7. Learn by doing.
Between the corporate video, television, and feature film industries, there are plenty of jobs out there. Rather than paying to learn, you can get paid to learn (Mark Cuban seems to have done okay with that). Regarding film specifically, there are advantages and disadvantages to this approach: the disadvantages are that you may not be surrounded by like-minded peers who can give you valuable feedback, you may get on a track that's not of your choosing (instead of being able to focus on one specialty at film school), and you may not have much time outside of your day job to pursue the projects you really want to. The advantages are that you're supporting yourself instead of going into debt, you're building up your resume, and you're gaining an understanding of how the real world works. And learning by doing is better because...

8. You can't teach art. Can you?
At the heart of the "should I go to film school?" question is an even more basic question: can art be taught? No. Yes. A little bit? Who knows. Personally I've always felt that there's something fundamentally disingenuous about teaching how to create. Yes, as a professor you can explain how a piece of art was created, you can further a student's understanding of the art form as a whole, and you can refine a student's technical know-how. But there's no right or wrong way to create. Of course, on the flip side, having a great professor who gives you good feedback and pushes you in the right direction can make the whole film school experience worthwhile (I'll talk about this next week). But many professors teach formula as technique, and you want to make sure it's your own vision on screen, not your professor's. Regardless...

9. Don't study film, study life.
My problem with Hollywood today is not a lack of craft, and my problem with film school is not a lack of theory; both of these areas of expertise are arguably more refined today than they've ever been. But what's mostly missing in Hollywood today is the writing--what's actually being said--and while they can teach you in school how to say what you've got to say, they can't tell you what to say. If film school costs $100k, I'd say you'd be better off traveling the world, reading a lot of books, doing volunteer work, and meeting a lot of people along the way. If you skip film school to travel the world and you're insecure about your understanding of the 180-degree rule, read the Wikipedia entry on it and be on your way. If, in the course of your travels, you discover that you're not interested in being a filmmaker after all, that's probably for the better too, because you would've realized that eventually, even if you got your degree in film. Because ultimately, when it comes to filmmaking...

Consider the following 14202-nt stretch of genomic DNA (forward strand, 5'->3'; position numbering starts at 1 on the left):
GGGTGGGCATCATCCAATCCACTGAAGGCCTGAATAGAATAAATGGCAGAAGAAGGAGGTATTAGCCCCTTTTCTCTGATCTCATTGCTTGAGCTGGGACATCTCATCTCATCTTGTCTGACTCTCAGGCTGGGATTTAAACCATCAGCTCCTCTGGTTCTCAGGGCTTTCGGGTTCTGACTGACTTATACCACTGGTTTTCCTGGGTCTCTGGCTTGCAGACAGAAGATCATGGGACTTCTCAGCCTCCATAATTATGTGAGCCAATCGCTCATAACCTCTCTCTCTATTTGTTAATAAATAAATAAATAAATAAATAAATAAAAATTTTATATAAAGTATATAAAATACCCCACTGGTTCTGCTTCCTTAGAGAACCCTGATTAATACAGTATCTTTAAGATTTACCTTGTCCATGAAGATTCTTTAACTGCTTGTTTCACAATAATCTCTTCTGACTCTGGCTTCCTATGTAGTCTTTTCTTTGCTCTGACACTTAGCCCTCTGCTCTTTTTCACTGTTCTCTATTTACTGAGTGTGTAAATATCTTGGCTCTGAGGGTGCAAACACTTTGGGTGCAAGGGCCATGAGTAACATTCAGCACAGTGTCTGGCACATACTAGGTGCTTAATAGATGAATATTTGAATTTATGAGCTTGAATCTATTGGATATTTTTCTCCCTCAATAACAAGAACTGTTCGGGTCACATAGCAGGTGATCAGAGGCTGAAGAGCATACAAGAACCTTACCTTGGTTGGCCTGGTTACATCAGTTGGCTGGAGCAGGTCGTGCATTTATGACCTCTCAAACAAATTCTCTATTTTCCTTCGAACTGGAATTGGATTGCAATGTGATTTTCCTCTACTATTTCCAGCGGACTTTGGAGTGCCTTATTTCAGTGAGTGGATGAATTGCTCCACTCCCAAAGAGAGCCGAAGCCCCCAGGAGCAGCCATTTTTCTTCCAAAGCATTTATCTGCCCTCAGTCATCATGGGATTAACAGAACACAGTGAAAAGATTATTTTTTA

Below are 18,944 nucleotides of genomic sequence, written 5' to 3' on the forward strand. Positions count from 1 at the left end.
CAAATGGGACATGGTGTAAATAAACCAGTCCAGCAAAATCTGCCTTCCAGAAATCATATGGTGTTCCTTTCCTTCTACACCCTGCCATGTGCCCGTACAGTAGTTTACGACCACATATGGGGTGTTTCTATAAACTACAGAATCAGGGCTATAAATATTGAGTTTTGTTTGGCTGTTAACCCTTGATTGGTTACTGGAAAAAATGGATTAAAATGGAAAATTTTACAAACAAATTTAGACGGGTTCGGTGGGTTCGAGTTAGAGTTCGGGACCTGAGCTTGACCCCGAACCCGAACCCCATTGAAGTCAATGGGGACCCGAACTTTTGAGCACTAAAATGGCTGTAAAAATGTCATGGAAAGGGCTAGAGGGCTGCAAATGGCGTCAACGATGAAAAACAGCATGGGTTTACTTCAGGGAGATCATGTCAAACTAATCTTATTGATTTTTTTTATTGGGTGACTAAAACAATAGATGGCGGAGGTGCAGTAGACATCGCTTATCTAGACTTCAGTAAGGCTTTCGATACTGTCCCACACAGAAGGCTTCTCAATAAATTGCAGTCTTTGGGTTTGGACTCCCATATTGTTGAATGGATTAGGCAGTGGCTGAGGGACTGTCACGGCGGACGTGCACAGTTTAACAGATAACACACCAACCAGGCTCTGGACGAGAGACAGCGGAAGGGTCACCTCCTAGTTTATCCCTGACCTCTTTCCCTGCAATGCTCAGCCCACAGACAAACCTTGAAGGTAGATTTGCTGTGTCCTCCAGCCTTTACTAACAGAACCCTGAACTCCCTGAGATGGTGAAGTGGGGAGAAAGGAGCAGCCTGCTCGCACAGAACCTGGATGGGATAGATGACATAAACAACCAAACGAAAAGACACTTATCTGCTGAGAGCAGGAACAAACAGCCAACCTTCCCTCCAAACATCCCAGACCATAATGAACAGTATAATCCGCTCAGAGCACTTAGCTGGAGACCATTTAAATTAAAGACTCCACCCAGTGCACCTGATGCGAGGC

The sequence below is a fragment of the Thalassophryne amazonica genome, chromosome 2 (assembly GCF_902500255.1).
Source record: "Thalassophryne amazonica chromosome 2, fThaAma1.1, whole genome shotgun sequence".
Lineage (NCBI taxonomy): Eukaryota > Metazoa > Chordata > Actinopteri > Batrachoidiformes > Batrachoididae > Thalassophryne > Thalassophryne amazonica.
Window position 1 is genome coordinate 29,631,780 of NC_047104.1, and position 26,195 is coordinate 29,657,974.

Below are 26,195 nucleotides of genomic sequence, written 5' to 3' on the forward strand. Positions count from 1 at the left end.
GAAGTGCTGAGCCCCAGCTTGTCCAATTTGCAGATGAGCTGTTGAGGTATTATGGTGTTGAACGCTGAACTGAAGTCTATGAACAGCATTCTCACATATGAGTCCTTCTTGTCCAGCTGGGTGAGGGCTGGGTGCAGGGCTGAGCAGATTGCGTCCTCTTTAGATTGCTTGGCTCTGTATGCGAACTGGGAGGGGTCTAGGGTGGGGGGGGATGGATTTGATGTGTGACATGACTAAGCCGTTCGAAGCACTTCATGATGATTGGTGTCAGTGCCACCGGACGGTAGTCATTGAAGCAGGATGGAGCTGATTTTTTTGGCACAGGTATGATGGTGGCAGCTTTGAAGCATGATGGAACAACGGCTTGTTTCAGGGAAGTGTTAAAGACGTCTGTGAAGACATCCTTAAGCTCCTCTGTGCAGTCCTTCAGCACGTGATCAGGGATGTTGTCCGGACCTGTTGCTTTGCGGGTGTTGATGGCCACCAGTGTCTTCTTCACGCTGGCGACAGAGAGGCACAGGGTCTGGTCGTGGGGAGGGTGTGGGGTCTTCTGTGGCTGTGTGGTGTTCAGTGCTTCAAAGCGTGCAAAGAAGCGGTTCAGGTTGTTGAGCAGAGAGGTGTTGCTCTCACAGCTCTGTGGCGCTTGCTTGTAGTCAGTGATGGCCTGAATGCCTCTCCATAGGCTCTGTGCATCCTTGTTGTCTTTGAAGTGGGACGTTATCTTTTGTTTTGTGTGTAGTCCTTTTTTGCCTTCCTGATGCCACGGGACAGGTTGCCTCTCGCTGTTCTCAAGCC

10. You either have it or you don't.
Barry Diller said recently that "talent always outs." That is, if you're talented, you'll eventually make it, regardless of whatever obstacles you encounter along the way. Film school can help you become a better filmmaker--it can refine what's already there--but if you don't have the raw creativity, ability, and motivation from the start, you're doomed even if you've got a degree in hand. Conversely, if you've got what it takes, you'll eventually make it, whether you go to film school or not. This is why there's no right or wrong answer to the film school question; it's reductive, but... you either have it or you don't.

Next week I'll be posting ten reasons to enroll.

http://www.dvguru.com/2006/10/11/10-reasons-you-shouldnt-go-to-film-school/
“Don't think about making art, just get it done. Let everyone else decide if it's good or bad, whether they love it or hate it. While they are deciding, make even more art.” - Andy Warhol


Skeleton FilmWorks

Pubrick

  • Admin
  • *****
  • Posts: 12170
  • Lynchian identity mystery
  • Respect: +769
Re: Film School
« Reply #44 on: October 12, 2006, 02:47:11 AM »
0
10 reasons you shouldn't go to film school
Source: DV Guru

Every aspiring filmmaker asks the age-old question at some point: should I go to film school? Will I be a better filmmaker for it, or will I spend a lot of money on education only to end up taking a job as a waiter to pay off my debt, wishing I'd spent the money on a guerrilla DV short instead? It's a tough question, but unfortunately no one can make the decision for you; the only universal piece of advice anyone can give you is, "it depends." And while I've made my own choice--indeed, my personal site is located at nofilmschool.com--I can see it both ways. Thus this week I'll look at 10 reasons why you should skip the .edu; next week I'll throw out 10 justifications for sending in your application.